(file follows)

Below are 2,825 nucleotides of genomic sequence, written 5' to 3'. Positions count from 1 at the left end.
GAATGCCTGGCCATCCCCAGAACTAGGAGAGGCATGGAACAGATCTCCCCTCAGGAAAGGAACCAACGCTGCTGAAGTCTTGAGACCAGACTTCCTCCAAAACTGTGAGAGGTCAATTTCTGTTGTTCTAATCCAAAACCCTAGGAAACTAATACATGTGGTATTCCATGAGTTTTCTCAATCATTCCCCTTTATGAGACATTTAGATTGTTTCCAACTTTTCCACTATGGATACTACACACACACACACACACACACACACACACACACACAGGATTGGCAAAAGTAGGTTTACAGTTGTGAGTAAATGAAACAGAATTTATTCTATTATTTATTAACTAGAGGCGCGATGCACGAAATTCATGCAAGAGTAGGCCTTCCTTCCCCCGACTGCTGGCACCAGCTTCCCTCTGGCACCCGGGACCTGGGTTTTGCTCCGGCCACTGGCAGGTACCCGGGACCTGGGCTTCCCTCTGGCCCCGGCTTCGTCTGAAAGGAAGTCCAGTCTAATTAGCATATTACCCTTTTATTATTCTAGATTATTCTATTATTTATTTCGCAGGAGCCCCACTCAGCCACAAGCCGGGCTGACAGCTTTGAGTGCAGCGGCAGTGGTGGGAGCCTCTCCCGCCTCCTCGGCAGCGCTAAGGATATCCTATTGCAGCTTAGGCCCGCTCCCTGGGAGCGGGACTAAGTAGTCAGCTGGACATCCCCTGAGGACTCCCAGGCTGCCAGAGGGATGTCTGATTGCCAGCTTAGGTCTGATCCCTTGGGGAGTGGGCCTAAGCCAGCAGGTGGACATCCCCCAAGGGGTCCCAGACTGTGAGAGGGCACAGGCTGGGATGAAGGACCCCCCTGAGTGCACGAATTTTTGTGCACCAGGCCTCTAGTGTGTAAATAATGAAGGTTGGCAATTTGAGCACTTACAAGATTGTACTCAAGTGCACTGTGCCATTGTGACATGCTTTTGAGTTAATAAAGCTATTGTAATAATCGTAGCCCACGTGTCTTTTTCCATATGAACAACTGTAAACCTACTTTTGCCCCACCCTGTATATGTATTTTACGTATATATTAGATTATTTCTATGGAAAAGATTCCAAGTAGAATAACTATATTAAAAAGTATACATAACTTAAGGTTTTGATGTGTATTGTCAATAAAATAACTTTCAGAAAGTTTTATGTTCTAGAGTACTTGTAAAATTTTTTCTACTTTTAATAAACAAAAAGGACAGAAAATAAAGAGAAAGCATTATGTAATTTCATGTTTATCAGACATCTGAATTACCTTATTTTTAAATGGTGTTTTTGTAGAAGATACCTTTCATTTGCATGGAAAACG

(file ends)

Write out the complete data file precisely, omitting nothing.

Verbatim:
Below are 2,825 nucleotides of genomic sequence, written 5' to 3'. Positions count from 1 at the left end.
GAATGCCTGGCCATCCCCAGAACTAGGAGAGGCATGGAACAGATCTCCCCTCAGGAAAGGAACCAACGCTGCTGAAGTCTTGAGACCAGACTTCCTCCAAAACTGTGAGAGGTCAATTTCTGTTGTTCTAATCCAAAACCCTAGGAAACTAATACATGTGGTATTCCATGAGTTTTCTCAATCATTCCCCTTTATGAGACATTTAGATTGTTTCCAACTTTTCCACTATGGATACTACACACACACACACACACACACACACACACACACACAGGATTGGCAAAAGTAGGTTTACAGTTGTGAGTAAATGAAACAGAATTTATTCTATTATTTATTAACTAGAGGCGCGATGCACGAAATTCATGCAAGAGTAGGCCTTCCTTCCCCCGACTGCTGGCACCAGCTTCCCTCTGGCACCCGGGACCTGGGTTTTGCTCCGGCCACTGGCAGGTACCCGGGACCTGGGCTTCCCTCTGGCCCCGGCTTCGTCTGAAAGGAAGTCCAGTCTAATTAGCATATTACCCTTTTATTATTCTAGATTATTCTATTATTTATTTCGCAGGAGCCCCACTCAGCCACAAGCCGGGCTGACAGCTTTGAGTGCAGCGGCAGTGGTGGGAGCCTCTCCCGCCTCCTCGGCAGCGCTAAGGATATCCTATTGCAGCTTAGGCCCGCTCCCTGGGAGCGGGACTAAGTAGTCAGCTGGACATCCCCTGAGGACTCCCAGGCTGCCAGAGGGATGTCTGATTGCCAGCTTAGGTCTGATCCCTTGGGGAGTGGGCCTAAGCCAGCAGGTGGACATCCCCCAAGGGGTCCCAGACTGTGAGAGGGCACAGGCTGGGATGAAGGACCCCCCTGAGTGCACGAATTTTTGTGCACCAGGCCTCTAGTGTGTAAATAATGAAGGTTGGCAATTTGAGCACTTACAAGATTGTACTCAAGTGCACTGTGCCATTGTGACATGCTTTTGAGTTAATAAAGCTATTGTAATAATCGTAGCCCACGTGTCTTTTTCCATATGAACAACTGTAAACCTACTTTTGCCCCACCCTGTATATGTATTTTACGTATATATTAGATTATTTCTATGGAAAAGATTCCAAGTAGAATAACTATATTAAAAAGTATACATAACTTAAGGTTTTGATGTGTATTGTCAATAAAATAACTTTCAGAAAGTTTTATGTTCTAGAGTACTTGTAAAATTTTTTCTACTTTTAATAAACAAAAAGGACAGAAAATAAAGAGAAAGCATTATGTAATTTCATGTTTATCAGACATCTGAATTACCTTATTTTTAAATGGTGTTTTTGTAGAAGATACCTTTCATTTGCATGGAAAACG